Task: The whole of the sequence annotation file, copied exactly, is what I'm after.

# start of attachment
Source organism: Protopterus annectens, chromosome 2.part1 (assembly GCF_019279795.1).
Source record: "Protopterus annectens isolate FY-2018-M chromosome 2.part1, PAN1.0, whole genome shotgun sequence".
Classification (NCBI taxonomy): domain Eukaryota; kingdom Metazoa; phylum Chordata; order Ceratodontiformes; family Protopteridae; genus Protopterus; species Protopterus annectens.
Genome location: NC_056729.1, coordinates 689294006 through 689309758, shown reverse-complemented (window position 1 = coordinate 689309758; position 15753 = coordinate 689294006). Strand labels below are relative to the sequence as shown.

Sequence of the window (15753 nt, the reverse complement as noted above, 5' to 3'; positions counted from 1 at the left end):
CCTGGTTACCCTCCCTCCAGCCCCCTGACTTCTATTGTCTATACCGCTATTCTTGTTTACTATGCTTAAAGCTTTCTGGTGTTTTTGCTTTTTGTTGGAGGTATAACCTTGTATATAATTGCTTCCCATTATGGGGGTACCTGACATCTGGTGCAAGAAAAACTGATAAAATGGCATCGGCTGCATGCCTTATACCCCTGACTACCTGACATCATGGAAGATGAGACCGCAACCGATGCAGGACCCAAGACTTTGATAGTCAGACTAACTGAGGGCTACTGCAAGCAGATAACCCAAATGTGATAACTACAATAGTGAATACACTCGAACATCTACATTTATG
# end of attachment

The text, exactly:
Source organism: Protopterus annectens, chromosome 2.part1 (assembly GCF_019279795.1).
Source record: "Protopterus annectens isolate FY-2018-M chromosome 2.part1, PAN1.0, whole genome shotgun sequence".
Classification (NCBI taxonomy): domain Eukaryota; kingdom Metazoa; phylum Chordata; order Ceratodontiformes; family Protopteridae; genus Protopterus; species Protopterus annectens.
Genome location: NC_056729.1, coordinates 689294006 through 689309758, shown reverse-complemented (window position 1 = coordinate 689309758; position 15753 = coordinate 689294006). Strand labels below are relative to the sequence as shown.

Sequence of the window (15753 nt, the reverse complement as noted above, 5' to 3'; positions counted from 1 at the left end):
CCTGGTTACCCTCCCTCCAGCCCCCTGACTTCTATTGTCTATACCGCTATTCTTGTTTACTATGCTTAAAGCTTTCTGGTGTTTTTGCTTTTTGTTGGAGGTATAACCTTGTATATAATTGCTTCCCATTATGGGGGTACCTGACATCTGGTGCAAGAAAAACTGATAAAATGGCATCGGCTGCATGCCTTATACCCCTGACTACCTGACATCATGGAAGATGAGACCGCAACCGATGCAGGACCCAAGACTTTGATAGTCAGACTAACTGAGGGCTACTGCAAGCAGATAACCCAAATGTGATAACTACAATAGTGAATACACTCGAACATCTACATTTATG